By comparison, the natte tweed we used for the trench last time — well, you wouldn't believe it was the weight it was, because it was quite thin. But while the yarn was comparatively fine, it was very, very dense. The inverse is true of the Herdwick, and likewise the Donegal tweed we use for the balmacaan. It is extremely chunky, but not woven super tightly.

When it is made into a trench, my reckoning is that it'll be an impressively heavy, chunky winter coat — one that I would wear through late autumn, winter, and the most early (chilly) days of spring here in London. The trench is itself a big coat, and double-breasted, with a high collar, and the ability to be tied close to the body with the belt. It'll be substantial indeed.
... all of which is to skirt around the main point I set out to make, in that weight does not equal warmth!

The Herdwick tweed is hairy, gnarly, and will trap warm air like there's no tomorrow. The nature of the yarn, and the fibre, has a huge bearing on its winter readiness, and weight is only part of the story.
 

sehkelly

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We have begun making some new shirts for the autumn — hopefully for completion towards the end of the month.

There is the usual moleskin and cord (in quite light colours, which for us is a break from the norm) ...

... and then one quite unusual one, which is a Bedford cord made with fine worsted yarn. We have made shirts with worsteds before, and Bedford cords before, but never at the same time! There are two colours, both of them quite mottled — a lead grey which looks like it's been coloured in with pencil, and a denim which has a nice "faded" look to it, too. The grooves of the weave are highlighted by being slightly darker, and I hope the final effect on the shirt will be an interesting one.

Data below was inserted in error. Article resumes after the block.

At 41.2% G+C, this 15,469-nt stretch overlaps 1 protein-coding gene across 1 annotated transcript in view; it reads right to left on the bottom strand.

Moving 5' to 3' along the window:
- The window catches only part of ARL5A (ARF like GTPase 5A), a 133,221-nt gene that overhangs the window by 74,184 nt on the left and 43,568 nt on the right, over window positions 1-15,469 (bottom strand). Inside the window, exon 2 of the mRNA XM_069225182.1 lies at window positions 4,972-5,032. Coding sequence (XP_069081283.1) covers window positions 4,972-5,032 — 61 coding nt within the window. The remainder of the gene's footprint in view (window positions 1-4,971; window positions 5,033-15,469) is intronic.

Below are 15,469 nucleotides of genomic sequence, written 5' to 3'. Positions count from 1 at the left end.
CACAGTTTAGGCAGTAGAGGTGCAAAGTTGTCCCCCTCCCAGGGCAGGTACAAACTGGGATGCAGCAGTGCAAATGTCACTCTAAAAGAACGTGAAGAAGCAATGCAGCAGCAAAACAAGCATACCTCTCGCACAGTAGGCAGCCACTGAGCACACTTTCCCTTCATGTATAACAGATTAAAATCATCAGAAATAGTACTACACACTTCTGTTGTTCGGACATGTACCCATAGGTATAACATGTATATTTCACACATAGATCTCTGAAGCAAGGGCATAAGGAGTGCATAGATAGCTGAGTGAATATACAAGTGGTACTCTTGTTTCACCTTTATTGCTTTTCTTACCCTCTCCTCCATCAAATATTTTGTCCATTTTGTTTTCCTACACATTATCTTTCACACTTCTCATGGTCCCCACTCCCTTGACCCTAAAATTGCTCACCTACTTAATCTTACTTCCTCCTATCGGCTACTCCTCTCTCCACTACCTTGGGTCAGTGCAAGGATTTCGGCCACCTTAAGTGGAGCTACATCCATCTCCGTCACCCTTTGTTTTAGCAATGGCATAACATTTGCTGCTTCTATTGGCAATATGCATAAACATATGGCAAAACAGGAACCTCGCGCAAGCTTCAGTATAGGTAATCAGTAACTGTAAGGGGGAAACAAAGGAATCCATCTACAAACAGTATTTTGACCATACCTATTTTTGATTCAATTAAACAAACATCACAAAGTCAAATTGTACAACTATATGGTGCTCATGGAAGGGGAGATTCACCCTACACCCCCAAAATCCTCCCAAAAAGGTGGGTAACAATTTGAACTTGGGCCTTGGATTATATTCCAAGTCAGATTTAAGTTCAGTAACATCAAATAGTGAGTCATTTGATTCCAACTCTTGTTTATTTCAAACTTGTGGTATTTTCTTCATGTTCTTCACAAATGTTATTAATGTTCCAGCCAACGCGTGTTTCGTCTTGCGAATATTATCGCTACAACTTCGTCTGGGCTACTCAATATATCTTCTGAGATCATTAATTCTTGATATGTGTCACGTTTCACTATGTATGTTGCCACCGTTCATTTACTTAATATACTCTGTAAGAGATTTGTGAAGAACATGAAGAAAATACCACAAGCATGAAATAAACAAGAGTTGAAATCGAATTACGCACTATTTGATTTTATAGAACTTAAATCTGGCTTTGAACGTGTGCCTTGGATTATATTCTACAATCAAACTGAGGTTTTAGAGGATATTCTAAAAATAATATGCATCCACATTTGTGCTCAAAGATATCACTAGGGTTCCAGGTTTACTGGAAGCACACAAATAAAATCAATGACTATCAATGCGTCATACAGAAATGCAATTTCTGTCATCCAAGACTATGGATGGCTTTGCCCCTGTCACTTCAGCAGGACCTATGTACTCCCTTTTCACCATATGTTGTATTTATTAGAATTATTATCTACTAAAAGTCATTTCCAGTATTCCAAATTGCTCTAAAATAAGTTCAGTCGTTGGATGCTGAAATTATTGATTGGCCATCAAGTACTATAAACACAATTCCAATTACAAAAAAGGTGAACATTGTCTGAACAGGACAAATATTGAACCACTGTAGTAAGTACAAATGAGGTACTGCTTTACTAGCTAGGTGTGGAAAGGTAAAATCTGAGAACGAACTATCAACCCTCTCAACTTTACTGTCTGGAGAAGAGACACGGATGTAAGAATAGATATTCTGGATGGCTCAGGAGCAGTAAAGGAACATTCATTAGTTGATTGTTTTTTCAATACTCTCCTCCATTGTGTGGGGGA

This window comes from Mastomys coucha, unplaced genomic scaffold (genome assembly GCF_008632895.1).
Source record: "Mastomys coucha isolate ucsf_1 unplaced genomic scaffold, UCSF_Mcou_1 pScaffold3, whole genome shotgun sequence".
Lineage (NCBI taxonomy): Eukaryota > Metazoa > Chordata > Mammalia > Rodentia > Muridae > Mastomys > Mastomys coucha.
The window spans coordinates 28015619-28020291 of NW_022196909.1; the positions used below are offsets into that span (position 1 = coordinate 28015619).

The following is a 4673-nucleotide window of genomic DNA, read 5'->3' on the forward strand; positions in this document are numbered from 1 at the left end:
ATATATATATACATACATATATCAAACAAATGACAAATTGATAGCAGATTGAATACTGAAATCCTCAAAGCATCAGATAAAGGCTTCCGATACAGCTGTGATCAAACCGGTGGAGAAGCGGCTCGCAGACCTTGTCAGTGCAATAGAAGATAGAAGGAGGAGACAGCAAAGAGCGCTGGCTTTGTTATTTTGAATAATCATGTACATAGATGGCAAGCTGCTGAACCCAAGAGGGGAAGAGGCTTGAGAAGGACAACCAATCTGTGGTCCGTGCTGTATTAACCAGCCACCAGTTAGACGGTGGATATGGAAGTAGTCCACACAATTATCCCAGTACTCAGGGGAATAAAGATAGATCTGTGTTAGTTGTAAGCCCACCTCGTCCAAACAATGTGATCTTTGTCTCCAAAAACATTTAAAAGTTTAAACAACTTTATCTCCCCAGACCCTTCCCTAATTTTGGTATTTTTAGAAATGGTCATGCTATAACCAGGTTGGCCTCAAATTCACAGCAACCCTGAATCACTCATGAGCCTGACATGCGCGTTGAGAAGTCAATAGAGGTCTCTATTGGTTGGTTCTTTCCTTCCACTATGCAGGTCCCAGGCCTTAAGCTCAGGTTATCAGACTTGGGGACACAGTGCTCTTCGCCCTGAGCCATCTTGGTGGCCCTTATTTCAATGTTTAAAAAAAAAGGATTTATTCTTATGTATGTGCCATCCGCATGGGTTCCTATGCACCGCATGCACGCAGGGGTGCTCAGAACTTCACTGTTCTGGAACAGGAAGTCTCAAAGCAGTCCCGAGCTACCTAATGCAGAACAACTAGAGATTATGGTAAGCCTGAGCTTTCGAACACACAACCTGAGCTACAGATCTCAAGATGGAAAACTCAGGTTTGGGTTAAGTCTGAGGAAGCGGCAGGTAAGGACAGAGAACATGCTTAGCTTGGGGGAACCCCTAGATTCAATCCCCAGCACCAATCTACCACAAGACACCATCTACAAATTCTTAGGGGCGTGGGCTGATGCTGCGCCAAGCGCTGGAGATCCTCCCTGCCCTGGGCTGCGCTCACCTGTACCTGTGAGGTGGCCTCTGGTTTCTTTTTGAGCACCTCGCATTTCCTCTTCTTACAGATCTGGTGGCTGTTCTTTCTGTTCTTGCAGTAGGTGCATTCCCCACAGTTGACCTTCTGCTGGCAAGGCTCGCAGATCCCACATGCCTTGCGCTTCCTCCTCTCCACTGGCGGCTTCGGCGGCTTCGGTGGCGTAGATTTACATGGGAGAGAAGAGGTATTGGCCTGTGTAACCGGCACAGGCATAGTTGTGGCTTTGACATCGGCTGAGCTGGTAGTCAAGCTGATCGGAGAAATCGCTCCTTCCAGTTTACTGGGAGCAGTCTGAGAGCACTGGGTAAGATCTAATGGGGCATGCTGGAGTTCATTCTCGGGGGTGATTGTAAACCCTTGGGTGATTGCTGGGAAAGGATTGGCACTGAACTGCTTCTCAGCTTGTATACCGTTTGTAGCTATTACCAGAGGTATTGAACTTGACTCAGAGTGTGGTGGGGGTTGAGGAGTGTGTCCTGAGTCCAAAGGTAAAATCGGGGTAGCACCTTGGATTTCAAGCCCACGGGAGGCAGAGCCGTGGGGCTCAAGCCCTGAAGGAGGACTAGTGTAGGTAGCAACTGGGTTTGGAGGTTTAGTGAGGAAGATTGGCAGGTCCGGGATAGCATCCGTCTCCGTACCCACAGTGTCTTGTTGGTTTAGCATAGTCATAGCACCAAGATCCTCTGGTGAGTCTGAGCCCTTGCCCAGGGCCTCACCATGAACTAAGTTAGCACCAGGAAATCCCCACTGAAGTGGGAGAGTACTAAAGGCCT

New popovers, too — in cord, for the first time.
 

RozenKristal

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We have begun making some new shirts for the autumn — hopefully for completion towards the end of the month.

There is the usual moleskin and cord (in quite light colours, which for us is a break from the norm) ...

... and then one quite unusual one, which is a Bedford cord made with fine worsted yarn. We have made shirts with worsteds before, and Bedford cords before, but never at the same time! There are two colours, both of them quite mottled — a lead grey which looks like it's been coloured in with pencil, and a denim which has a nice "faded" look to it, too. The grooves of the weave are highlighted by being slightly darker, and I hope the final effect on the shirt will be an interesting one.